Twenty-one potential human trafficking victims at risk of labour exploitation have been rescued by police during two operations in Armagh and Belfast.
It is believed those rescued are eastern Europeans working under forced labour in the agricultural sector.
They were men and women aged between 18 and 45 and are being cared for by Migrant Help and Women’s Aid.
They will be assessed for referral to the UK Human Trafficking Centre, which is run by the National Crime Agency.
Officers searched premises in Newtownhamilton last Friday and spent a number of days working with partner agencies to identify the potential victims.
Detective Chief Inspector Douglas Grant, from Serious Crime Branch, said: “In terms of the number of potential victims, this is one of the largest operations we have mounted in the past year.
“Due to the numbers involved, and the challenges posed by language issues, it will take some time to form a clear picture of what exactly has taken place.
“But we are following a number of definite lines of enquiry and our investigation will continue for some time.”
He added: “Police would urge employers in every sector of business to ensure they are operating within the law in terms of accessing labour and offering employees appropriate terms and conditions.
In a separate investigation in greater Belfast, another five potential victims of trafficking were identified and are being looked after.
DCI Grant said: “This is an entirely separate investigation but there are another five potential victims who need assistance and protection.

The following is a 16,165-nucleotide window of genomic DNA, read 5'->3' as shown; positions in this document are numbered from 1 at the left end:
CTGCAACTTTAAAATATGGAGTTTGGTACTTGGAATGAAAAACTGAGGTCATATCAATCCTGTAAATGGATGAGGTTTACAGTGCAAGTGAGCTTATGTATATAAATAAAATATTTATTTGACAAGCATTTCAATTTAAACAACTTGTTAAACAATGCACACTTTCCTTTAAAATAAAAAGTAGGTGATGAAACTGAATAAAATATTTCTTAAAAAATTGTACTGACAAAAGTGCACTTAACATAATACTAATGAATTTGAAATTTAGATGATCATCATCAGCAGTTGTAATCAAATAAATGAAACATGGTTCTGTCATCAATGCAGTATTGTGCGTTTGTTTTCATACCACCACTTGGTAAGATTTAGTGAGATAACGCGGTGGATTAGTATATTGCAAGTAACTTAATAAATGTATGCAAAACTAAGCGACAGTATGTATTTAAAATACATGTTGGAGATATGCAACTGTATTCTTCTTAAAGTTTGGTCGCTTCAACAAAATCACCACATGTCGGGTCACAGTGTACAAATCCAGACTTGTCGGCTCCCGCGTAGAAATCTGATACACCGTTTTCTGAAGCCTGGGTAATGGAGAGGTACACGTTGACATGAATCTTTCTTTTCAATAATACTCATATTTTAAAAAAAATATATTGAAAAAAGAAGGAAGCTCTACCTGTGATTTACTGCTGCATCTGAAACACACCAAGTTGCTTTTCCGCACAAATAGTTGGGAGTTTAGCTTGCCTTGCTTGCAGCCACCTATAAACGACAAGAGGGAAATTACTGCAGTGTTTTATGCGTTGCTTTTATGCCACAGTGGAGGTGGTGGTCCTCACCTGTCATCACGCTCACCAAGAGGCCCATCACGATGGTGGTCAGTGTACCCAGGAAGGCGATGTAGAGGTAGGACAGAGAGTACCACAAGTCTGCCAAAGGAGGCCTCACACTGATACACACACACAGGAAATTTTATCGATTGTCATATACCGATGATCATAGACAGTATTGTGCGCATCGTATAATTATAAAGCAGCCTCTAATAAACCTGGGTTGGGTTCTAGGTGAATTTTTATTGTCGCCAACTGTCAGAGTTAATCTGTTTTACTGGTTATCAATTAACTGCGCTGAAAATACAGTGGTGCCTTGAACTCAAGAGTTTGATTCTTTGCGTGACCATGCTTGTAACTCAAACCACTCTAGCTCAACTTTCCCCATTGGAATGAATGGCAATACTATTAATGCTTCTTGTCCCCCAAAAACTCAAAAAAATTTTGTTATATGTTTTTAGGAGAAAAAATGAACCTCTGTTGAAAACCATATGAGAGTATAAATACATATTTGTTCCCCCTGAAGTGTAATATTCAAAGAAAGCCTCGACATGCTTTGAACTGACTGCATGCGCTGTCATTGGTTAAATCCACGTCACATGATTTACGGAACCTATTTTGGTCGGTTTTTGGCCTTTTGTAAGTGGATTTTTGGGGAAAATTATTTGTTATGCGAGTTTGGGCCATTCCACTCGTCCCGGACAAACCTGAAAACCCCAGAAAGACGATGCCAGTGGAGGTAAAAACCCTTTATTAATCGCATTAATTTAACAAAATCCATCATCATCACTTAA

“Our enquiries are at an early stage in relation to this development but it is important to stress to everyone in our community that police will act, with partners, to protect potential victims and apprehend those individuals or groups who would seek to take advantage of their circumstances for whatever reason.
Justice Minister David Ford has welcomed the rescue.
“Forced labour is a form of modern day slavery and there is no place for it in any society,” he said.
“I welcome the operation to assist these men and women who may have been cruelly exploited for the financial gain of others.
“I also welcome the unrelated police action, which has led to another five potential victims of human trafficking being identified in Belfast.
“I know that the vast majority of employers are legitimate, but those who seek to use victims of trafficking can expect to feel the full weight of the law.”
Detectives from the PSNI Human Trafficking Unit were working with others in HM Revenue and Customs, the Gangmasters Licensing Authority, the Health and Safety Executive and local police.